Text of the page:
Primitive Nutrition 19:
Protein Choices, Part I
I have no problem with any macronutrient. We need them all, including protein. People may want a little more or less depending on their individual needs so I am not claiming there is an exact right amount. However, protein seems to be a point of fixation for the new cavemen so it must be discussed in the Primitive Nutrition series.
Here is the macronutrient composition of a hypothetical woman's daily intake according to Loren Cordain's The Paleo Diet. Note the saturated fat content, although I won't go into that here. Saturated fat is unhealthy and saturated fat and meat are inseparable but this video is focused on the issue of protein. Notice the amount of dietary cholesterol is not listed by Cordain, which is a rather important consideration to leave out. Do the math and you'll see this is a 2300 rather than a 2200 calorie day.
Cordain did calculate the ratios correctly. Clearly we are dealing with a low carb diet here, but low carb is also a separate topic for other videos. What Cordain has imagined here is a woman eating 33% of her calories in the form of protein. That's a lot.
A diet made up of 35% protein has been shown to damage the kidneys of rats.
33% translates into an amazing 190 grams of protein for a woman. How does this primitive advice compare to the recommendations of modern health institutions?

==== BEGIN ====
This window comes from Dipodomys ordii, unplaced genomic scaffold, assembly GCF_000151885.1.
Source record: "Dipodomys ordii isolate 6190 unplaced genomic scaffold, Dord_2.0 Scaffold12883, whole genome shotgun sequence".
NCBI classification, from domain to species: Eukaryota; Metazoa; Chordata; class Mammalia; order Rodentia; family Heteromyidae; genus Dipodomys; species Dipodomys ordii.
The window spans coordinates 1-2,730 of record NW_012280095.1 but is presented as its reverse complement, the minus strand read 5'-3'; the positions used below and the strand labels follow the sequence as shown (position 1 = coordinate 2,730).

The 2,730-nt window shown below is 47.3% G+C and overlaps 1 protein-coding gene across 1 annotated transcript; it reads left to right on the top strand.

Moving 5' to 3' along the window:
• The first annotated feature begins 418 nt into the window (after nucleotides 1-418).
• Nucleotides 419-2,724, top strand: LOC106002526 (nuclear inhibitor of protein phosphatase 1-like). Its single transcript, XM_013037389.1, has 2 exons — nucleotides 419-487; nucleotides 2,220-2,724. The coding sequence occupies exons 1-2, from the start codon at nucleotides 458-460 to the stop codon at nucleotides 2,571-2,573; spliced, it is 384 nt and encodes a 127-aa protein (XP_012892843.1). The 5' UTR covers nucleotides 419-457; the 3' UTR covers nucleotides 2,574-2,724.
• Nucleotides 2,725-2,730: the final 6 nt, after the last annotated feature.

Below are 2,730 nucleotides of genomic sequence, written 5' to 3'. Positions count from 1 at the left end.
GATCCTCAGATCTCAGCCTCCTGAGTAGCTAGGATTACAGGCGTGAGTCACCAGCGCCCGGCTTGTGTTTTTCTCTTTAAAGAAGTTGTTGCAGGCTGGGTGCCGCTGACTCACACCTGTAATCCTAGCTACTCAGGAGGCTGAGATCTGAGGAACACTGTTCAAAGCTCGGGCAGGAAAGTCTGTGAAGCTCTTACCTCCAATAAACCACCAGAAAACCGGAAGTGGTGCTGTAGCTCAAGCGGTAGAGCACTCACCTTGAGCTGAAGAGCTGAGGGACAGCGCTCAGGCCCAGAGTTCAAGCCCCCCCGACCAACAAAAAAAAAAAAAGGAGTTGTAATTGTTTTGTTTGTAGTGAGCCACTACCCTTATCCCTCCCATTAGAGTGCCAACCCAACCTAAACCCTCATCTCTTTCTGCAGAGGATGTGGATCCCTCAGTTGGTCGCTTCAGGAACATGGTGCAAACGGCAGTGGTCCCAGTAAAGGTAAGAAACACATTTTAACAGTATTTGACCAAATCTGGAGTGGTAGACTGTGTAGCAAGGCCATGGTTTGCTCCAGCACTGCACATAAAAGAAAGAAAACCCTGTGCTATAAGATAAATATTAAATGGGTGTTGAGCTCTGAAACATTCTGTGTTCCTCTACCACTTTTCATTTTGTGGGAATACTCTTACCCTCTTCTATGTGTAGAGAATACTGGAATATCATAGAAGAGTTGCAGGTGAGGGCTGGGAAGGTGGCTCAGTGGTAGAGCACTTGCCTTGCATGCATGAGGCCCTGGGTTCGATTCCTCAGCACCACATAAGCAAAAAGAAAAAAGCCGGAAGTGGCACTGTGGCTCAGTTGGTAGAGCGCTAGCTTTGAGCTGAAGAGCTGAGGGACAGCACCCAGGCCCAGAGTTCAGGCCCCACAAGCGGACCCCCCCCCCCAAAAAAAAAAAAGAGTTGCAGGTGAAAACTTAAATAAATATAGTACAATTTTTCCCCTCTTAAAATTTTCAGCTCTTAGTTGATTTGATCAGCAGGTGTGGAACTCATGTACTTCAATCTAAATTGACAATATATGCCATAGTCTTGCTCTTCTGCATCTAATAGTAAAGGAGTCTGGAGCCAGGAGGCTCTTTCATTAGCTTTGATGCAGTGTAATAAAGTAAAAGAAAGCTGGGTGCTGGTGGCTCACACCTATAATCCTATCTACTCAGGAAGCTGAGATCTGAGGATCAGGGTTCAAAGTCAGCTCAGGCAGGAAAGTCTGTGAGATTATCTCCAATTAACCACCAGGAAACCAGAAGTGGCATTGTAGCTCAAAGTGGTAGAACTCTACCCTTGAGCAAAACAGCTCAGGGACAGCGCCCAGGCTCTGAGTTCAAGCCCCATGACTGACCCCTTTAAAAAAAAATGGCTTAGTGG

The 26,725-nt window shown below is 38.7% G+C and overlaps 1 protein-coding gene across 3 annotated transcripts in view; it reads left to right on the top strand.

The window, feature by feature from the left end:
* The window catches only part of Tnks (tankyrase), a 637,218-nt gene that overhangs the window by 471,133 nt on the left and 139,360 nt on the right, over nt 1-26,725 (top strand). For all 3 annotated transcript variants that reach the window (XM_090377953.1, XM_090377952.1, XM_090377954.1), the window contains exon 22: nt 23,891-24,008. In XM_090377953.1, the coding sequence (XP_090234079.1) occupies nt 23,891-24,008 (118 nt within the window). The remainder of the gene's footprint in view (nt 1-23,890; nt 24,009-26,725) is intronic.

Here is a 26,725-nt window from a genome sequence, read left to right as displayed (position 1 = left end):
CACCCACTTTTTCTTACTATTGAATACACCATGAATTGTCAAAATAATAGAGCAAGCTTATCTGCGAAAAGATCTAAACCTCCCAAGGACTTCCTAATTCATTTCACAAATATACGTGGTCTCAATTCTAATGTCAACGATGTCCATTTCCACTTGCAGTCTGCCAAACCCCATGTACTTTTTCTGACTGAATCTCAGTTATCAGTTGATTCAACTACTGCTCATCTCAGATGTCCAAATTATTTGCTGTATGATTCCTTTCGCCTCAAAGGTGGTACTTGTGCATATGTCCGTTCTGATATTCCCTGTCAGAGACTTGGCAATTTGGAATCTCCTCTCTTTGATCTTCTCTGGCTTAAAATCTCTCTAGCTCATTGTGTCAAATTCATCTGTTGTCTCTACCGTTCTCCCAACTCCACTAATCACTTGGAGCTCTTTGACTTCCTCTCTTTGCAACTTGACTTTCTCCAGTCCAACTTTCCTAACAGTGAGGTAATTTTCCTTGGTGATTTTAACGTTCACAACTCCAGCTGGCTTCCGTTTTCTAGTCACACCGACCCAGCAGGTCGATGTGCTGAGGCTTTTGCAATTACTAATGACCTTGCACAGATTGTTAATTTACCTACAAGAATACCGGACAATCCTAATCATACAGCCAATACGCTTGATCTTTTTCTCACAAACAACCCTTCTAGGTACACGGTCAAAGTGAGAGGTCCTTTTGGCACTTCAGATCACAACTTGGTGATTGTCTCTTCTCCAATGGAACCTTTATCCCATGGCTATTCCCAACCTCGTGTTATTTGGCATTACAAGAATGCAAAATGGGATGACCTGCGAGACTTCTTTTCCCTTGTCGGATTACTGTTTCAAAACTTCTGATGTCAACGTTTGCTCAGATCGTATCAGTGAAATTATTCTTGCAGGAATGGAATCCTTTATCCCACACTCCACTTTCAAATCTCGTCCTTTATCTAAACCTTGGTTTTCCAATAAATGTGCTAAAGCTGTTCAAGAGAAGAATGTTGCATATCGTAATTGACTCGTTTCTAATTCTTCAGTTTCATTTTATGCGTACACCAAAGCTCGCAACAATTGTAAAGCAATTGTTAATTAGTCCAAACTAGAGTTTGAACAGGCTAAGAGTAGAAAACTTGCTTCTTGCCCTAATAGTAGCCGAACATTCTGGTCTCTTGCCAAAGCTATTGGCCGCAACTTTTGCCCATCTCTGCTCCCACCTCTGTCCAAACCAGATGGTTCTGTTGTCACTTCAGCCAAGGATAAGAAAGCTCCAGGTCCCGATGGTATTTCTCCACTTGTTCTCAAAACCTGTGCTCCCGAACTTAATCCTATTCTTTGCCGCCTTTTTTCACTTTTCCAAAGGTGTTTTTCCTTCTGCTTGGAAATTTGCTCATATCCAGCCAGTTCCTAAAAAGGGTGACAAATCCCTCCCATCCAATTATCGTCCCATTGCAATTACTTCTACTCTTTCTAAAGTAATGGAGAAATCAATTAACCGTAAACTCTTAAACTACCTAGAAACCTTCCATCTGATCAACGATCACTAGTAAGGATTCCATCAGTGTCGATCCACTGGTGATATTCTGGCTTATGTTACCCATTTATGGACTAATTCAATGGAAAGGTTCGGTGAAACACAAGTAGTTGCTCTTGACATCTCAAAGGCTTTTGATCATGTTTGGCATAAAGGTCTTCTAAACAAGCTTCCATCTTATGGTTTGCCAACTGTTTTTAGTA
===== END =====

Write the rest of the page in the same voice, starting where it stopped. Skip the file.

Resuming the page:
The Centers for Disease Control and Prevention arrived at a much lower figure. They recommend only 46 grams of protein.
What about the World Health Organization and the Food and Agriculture Organization of the United Nations? Well, if we assume the average woman is 5 foot 6 inches and her healthy body weight is 130 lbs or 59 kg, they recommend only 49 grams of protein per day. Exercise physiologist Loren Cordain is recommending almost four times the protein intake as this.
There is also the question of where you get your protein. Government scientists in the UK advise only a pound of red meat per week.
This is similar to recommendations by the European Food Information Council.
Clearly Cordain's meat-centered diet is far out of the mainstream.
Of course, you need adequate protein. This is an interesting study that reinforces that point. In an experiment on mice, the offspring of male mice fed low protein diets were made more likely to have high cholesterol. That is certainly not desirable.
At the other end of the spectrum, the collective world of broscience dictates that you need high levels of protein for strength, but this is not clear from the scientific literature.
For example, in this study of older and younger subjects, high protein diets did increase nitrogen balance, but this seemed to be counterbalanced by a more catabolic state after the protein is absorbed.
High protein diets may also impair performance in endurance exercise.